Every cheapatarian needs a £20 pound store cupboard. Cheapatarianism is a portmanteau between cheap and vegetarianism, and it niftily highlights one of the diet’s often ignored benefits. Veggies and legumes are really economical tucker. Though meat can be bought cheaply from frozen or budget supermarkets, it is not of the best quality , and even a pack of frozen ‘reconstituted chicken bits’ are still not as cheap as a crunchy bag of carrots. If you bend towards flexitarianism, one of the benefits is that you can eat predominately plant based foods and save meat consumption for when you have the spare pennies for the organic, free range, locally sourced stuff. Perfect.
My own specific conceptualising of cheapatarianism exists amidst a post recession culture, wherein even middle class pockets have tightened, and budget shopping has become the new fashionable prevail of the tasteful. Where it was once an embarrassment to use charity shops, thrift sales and the budget foodlets like Aldi and Lidl, a tendency for pulling the purse strings reclaimed ‘Cheap Chic’ and snubbed conspicuous consumption.
One specific aspect of this fashion, is the Meals for Under trend; articles detailing advice on meals costing under ten, five, three or even one pound. It seems to be something of a challenge to see just how low you can go. Two niggles; firstly many of the recipes I have seen rely on a bulk buy method, wherein the cost for the pasta, rice or spuds used for the meal is separate to what it would actually cost to buy the whole bag. If you literally only have five or three pounds, and no store cupboard, the recipe is as useless as holey bottomed boat. Having a complimentary cupboard is essential if cheap veggie or flexitarian cookery is to be a pleasure, and so I have devised this small, store cupboard starter kit.
Now, obtaining each item at different outlets would be impractical and uneconomical, so I have cherry picked the supermarkets Aldi and Morrisons as good places to gather your essentials. If however, you are lucky enough to be in an area replete with smaller outlets, Asian supermarkets are fantastic for acquiring spices and green grocers can be cheaper than many supermarkets for onions, garlic and lemon grass. This is of course, a really basic list and the possibilities are boundless . But the idea is that if you are ready prepared with essentials, when you are stuck with only shrapnel (during a difficult week, or at the end of the month) you have the flavours ready to dress your veg. In the coming weeks I will expand on the cheapatarian method by divulging the recipes I use that make these ingredients imperatives.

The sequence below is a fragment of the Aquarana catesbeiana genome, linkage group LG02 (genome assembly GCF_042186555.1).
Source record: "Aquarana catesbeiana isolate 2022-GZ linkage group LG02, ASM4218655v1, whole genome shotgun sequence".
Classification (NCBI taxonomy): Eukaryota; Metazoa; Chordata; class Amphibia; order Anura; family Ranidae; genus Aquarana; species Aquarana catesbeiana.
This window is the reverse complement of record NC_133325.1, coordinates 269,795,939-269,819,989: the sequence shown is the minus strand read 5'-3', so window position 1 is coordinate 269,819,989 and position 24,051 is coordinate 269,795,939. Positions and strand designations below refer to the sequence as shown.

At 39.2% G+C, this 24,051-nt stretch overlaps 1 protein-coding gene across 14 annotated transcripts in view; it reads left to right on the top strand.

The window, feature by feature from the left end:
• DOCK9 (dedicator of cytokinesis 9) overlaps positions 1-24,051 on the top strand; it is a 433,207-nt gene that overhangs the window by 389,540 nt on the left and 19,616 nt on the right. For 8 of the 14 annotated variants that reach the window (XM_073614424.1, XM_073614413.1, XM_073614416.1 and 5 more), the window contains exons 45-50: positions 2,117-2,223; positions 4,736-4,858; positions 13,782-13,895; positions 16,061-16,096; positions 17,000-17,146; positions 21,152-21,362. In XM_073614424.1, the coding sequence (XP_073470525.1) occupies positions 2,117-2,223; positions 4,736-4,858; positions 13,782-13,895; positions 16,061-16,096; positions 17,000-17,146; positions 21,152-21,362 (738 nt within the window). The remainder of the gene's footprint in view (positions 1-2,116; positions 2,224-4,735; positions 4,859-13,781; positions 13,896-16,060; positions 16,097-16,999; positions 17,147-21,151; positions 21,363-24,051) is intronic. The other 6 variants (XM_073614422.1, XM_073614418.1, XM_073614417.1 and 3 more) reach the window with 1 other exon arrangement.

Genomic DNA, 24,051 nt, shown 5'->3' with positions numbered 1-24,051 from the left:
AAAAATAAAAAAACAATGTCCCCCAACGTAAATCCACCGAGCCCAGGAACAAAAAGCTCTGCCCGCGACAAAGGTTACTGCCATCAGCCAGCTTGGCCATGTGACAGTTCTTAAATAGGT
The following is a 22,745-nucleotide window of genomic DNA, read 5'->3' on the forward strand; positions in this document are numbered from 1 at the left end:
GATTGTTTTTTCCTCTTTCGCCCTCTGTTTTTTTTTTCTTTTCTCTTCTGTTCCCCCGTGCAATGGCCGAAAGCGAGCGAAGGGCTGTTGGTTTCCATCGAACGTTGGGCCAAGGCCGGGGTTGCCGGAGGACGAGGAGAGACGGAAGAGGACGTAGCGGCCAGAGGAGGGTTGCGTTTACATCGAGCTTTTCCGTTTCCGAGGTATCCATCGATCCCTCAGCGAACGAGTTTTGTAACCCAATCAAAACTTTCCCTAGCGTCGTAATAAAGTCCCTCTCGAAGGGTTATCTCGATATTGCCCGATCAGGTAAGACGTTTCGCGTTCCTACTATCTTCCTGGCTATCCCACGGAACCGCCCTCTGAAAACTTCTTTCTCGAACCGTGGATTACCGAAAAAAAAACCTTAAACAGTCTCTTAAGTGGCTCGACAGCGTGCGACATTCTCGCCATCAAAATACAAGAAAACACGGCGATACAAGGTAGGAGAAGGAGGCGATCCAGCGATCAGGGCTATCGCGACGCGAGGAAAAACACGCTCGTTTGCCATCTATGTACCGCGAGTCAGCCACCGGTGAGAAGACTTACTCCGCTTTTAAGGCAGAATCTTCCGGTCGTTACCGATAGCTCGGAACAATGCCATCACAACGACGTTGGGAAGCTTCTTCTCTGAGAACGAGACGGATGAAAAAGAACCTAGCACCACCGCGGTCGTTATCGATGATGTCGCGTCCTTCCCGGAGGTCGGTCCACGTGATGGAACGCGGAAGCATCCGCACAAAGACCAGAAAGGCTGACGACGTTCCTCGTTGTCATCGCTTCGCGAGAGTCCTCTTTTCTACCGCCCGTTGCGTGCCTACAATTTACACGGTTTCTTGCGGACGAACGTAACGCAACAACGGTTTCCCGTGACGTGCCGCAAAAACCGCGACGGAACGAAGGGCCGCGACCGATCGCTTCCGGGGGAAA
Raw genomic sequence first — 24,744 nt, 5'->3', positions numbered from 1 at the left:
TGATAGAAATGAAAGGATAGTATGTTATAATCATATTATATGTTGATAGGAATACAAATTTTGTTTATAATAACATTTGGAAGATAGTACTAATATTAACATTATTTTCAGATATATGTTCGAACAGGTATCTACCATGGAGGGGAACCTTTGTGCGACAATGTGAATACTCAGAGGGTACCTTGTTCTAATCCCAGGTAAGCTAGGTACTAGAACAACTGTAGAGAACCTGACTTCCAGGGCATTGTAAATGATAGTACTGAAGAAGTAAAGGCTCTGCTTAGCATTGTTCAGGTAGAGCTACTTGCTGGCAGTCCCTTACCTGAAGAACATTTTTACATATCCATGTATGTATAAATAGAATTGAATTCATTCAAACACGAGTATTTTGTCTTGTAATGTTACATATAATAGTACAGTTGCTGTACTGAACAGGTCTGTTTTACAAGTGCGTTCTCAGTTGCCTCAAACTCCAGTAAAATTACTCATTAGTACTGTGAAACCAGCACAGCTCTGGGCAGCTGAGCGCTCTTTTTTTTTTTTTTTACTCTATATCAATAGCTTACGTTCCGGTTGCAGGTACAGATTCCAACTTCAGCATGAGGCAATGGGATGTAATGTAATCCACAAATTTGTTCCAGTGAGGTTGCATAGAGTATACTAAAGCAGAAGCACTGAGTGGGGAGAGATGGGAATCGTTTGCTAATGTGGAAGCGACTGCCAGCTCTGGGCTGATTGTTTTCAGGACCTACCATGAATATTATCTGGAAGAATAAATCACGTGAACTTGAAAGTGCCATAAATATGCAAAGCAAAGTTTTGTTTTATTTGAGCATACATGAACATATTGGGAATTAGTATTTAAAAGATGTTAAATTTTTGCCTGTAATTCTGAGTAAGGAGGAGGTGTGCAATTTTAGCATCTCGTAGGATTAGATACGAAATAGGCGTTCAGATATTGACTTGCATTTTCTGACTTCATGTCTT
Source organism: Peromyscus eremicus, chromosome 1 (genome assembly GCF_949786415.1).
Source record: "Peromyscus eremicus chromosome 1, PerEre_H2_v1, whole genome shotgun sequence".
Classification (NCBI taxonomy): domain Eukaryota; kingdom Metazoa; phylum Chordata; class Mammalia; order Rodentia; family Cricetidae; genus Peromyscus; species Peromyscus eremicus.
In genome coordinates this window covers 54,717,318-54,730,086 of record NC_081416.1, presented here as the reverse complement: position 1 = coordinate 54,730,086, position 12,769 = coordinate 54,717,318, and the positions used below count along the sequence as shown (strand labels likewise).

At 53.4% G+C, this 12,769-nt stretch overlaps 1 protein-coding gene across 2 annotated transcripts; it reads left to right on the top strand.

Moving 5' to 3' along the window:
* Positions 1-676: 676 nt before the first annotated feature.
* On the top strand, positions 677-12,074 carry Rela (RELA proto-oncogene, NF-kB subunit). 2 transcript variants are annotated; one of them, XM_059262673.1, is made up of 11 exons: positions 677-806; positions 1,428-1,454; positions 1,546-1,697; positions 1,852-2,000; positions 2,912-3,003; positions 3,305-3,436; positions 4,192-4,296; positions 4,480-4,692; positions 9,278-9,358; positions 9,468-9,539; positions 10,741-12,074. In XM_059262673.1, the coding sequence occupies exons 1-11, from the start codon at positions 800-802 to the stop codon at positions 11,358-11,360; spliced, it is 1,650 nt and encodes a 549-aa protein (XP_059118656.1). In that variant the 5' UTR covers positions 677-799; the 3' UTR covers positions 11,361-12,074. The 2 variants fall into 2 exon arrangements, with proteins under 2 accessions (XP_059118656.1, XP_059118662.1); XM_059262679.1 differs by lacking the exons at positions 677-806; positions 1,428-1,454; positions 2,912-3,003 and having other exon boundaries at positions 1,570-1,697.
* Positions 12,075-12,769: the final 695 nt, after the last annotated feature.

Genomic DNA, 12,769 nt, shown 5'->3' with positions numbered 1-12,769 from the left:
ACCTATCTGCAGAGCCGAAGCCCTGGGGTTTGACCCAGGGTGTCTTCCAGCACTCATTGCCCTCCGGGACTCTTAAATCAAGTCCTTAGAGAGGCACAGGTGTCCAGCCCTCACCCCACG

As you will see, I haven’t including any ‘main’ ingredients, including the carbs, tinned foods or fresh herbs (usually thought of as store cupboard essentials) as this would be to overly cheat this pauper’s Meals for Under program.
Aldi Shopping Trip
• Vegetable oil for curries: Solesta Vegetable 89p for 1 litre.
• Olive oil for pasta and salad: Solesta Olive £2.69 for 1 litre.
• Black pepper: £1.19 for 100g.
• Sea salt: 89p for 90g.
• Wholemeal flour: 75p for 1.5kg.
• Cornflour: 62p for 400g.
• Yeast: 59p for 56g.
• Vegetable stock: 36p 100g.
• Onions: 39p for 1kg.
• Garlic: 89p for 3 bulbs.
Morrisons Shopping Trip
• Rajah spice bags of cumin, coriander, turmeric, chilli, ground ginger and garam masala: 64p for 100g. Total for 6 bags, £3.84.
• Blue Dragon Fish Sauce: £1.35 for 150ml.**
• Bart Tamarind Paste: £1.46 for 100g.** Okay, these are for the flexitarians, not the vegetarians.
• Schwartz Kaffir Lime Leaves: £1.59 for 3g.
• Lemon Grass: 76p for 2 sticks.
If you are a meat free purist then you may wish to substitute the ‘nam pla’ fish sauce and tamarind for soy sauce, or asafoetida if you are in reach of an Indian food specialist. From next week I will demonstrate how you can utilise your £20 store cupboard to make some plant based Meals for Under…